“There are people in this world whose brains are wired to play Scrabble (not even necessarily well), and they tend to seek each other out, and need structure to coordinate their activities,” he said.
“There's a small infrastructure burden in managing Scrabble in the form of ongoing editing of the tournament lexicon, which tends also to require a coordinating organizational structure.”
Chew also noted, when Scrabble first became popular, there were far fewer competitive board games on the market.
It has helped the game remains on store shelves too.
“The trademark rights to the game are owned by Hasbro and Mattel, and they have marketing reasons for wanting to cultivate a competitive culture in the game, without having to directly manage it in-house,” said Chew.
And Scrabble today is not the exact Scrabble of 1948.
“As for the game itself, it has evolved with changes to the language, and the proportion of the population that is interested in competitive word games has stayed relatively constant,” said Chew. “The trademark owners are able to license the game to developers with each shift in technology, to give the appearance that there is always a new version of the game to play.
Technology plays a role as it does in most things in our lives these days.
“In normal times, that is to say when we are not in the middle of a pandemic, online play tends to recruit new members of our community,” said Chew. “That’s because the social aspect of meeting in clubs and tournaments with people who have a similar passion for word games is a huge part of the appeal of our experience.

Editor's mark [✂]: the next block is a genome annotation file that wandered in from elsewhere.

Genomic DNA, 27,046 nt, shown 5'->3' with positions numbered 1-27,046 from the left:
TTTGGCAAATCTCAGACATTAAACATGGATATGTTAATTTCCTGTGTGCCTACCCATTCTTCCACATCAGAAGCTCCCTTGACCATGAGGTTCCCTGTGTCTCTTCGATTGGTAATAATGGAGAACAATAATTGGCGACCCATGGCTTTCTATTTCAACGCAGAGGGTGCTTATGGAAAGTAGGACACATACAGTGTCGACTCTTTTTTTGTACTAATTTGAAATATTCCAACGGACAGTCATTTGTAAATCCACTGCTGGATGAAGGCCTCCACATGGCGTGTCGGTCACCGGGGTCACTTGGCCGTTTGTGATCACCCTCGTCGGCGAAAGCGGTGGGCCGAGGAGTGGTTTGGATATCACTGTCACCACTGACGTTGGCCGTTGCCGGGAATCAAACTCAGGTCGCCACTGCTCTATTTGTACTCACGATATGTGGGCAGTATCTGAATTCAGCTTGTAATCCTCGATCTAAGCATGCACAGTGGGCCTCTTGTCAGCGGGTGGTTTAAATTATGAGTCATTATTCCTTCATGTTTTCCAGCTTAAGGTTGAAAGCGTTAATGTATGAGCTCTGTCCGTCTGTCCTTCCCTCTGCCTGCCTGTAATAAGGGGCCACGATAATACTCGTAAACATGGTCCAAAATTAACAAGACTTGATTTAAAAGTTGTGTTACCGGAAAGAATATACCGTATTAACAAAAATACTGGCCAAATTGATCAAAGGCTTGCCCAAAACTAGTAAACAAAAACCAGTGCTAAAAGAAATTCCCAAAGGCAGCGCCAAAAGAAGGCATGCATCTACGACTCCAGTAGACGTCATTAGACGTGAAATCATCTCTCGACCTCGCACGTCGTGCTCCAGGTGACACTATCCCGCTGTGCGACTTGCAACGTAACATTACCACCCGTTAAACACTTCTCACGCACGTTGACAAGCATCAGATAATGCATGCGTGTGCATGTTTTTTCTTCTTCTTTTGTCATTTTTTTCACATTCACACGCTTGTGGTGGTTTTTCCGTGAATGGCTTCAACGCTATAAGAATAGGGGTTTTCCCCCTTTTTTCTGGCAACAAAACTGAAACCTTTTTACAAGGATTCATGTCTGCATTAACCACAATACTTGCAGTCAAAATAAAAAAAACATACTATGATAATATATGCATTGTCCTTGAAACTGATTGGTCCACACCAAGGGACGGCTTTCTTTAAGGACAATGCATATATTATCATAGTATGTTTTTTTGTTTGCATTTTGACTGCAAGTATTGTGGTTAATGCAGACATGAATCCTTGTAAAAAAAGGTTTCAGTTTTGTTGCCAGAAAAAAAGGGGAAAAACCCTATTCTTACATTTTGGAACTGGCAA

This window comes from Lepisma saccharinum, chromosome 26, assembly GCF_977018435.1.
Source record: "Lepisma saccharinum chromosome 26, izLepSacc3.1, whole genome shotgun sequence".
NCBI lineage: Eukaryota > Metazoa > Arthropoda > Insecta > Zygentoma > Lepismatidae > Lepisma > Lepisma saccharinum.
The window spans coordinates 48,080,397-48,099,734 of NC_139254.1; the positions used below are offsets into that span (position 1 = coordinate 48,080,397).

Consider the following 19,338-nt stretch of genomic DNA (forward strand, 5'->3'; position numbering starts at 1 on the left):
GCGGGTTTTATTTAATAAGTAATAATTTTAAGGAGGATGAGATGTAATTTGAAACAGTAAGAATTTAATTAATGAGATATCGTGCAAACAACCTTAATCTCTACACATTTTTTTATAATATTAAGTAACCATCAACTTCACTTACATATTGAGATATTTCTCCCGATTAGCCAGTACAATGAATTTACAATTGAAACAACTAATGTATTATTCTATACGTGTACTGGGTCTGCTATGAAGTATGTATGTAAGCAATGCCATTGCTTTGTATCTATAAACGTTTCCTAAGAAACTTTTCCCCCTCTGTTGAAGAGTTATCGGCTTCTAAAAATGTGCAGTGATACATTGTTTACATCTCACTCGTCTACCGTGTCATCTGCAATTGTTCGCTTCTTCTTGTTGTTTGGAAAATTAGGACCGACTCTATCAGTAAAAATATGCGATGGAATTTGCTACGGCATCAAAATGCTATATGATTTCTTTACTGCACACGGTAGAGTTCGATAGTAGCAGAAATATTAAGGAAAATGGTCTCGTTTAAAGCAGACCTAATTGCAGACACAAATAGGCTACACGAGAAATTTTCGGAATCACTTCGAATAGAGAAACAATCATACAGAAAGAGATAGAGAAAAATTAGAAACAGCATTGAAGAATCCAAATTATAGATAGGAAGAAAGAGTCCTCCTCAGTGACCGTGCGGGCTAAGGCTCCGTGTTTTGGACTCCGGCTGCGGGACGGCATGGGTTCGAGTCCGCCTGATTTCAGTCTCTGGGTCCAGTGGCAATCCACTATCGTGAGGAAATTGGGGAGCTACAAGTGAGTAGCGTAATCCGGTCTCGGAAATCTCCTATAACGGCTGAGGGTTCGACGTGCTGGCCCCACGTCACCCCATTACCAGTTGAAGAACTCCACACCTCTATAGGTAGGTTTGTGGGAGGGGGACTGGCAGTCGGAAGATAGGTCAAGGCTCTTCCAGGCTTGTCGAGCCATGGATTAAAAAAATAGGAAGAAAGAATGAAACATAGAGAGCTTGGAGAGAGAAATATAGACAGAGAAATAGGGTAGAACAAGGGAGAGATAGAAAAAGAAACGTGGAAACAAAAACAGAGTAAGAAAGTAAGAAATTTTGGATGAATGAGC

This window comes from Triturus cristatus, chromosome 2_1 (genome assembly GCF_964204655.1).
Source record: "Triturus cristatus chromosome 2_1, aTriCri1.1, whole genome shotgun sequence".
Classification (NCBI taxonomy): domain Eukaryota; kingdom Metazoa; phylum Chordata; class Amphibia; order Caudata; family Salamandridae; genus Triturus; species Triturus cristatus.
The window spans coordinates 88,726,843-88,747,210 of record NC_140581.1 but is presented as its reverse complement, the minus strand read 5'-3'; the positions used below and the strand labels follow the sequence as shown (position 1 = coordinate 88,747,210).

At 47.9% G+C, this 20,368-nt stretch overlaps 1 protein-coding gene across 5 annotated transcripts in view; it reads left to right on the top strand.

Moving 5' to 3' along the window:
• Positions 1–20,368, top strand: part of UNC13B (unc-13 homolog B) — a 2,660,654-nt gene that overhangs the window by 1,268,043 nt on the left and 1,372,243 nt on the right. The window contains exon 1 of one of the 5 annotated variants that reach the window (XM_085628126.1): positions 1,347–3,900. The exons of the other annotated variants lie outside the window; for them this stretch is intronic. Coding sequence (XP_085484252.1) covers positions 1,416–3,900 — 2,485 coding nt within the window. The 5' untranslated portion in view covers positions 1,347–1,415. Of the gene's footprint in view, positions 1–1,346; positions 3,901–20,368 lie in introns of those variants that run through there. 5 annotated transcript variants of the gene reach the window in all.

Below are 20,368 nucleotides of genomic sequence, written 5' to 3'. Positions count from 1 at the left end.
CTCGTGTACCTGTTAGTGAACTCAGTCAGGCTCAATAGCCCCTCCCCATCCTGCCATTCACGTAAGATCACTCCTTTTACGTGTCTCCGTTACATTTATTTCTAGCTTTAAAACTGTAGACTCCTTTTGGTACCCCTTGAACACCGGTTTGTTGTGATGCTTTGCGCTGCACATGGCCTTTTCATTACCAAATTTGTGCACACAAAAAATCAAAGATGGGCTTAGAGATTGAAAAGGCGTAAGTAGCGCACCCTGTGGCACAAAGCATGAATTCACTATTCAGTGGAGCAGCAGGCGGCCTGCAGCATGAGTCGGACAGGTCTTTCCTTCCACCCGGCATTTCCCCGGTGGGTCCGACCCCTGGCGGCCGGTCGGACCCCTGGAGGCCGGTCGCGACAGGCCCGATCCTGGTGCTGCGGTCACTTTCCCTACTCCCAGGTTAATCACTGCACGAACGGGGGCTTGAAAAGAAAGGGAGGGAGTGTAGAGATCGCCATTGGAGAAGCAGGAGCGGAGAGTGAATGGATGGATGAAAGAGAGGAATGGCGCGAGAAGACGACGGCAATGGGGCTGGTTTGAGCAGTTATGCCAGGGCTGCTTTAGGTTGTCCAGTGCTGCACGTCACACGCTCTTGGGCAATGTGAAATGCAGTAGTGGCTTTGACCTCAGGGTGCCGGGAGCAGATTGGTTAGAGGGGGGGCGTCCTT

“And of course, during a pandemic, the ability to play to some extent online, while you chat with your opponents by Zoom, helps keep the flame burning.”
Of course there is a bit of a chink in online play to be considered, added Chew.
“One significant issue with playing scrabble online is the suspicion of cheating,” he said. “When strong competitive players are randomly matched with novice players online, the novice players often think that the strong players must be cheating, because they haven’t experienced such a high level of play. This can be a frustrating experience for both of them.”
Through the years, as more games hit the market, and video games emerged, Scrabble has tended to just keep on being as popular as ever.
“Our numbers have stayed relatively stable decade to decade,” said Chew. “They get a boost whenever there is a large enough publicity event to attract the attention of people who aren’t aware that we exist.
“And then they gradually drop back down to an equilibrium level over the course of about a decade.”
In Canada the game appears to be in good hands.
“Wehave a certification system for our club and tournament directors, to make sure that our players have a consistently good experience at our events,” said Chew, adding, “so yes, I think we are well organized.
“Our player numbers are OK. I think they will see a boost when the pandemic is over, because there will be pent up demand for social activities.”
As a final question I was curious why Chew would suggest someone play the game/become involved in a club or national organization?
“If you are playing in a small group on a regular basis, you will find that there is a player who wins too many games and a player who loses too many games,” he said.
“If you play in a club or tournament, you can be better matched with a larger group of opponents, to make sure that you are appropriately challenged.
“If you are an elite player, you can also have the joy of knowing where exactly you stand on a national or international basis.
“And of course, the more people you play the more friends you make, and the better of player you will be.”
Check out the association at www.scrabbleplayers.org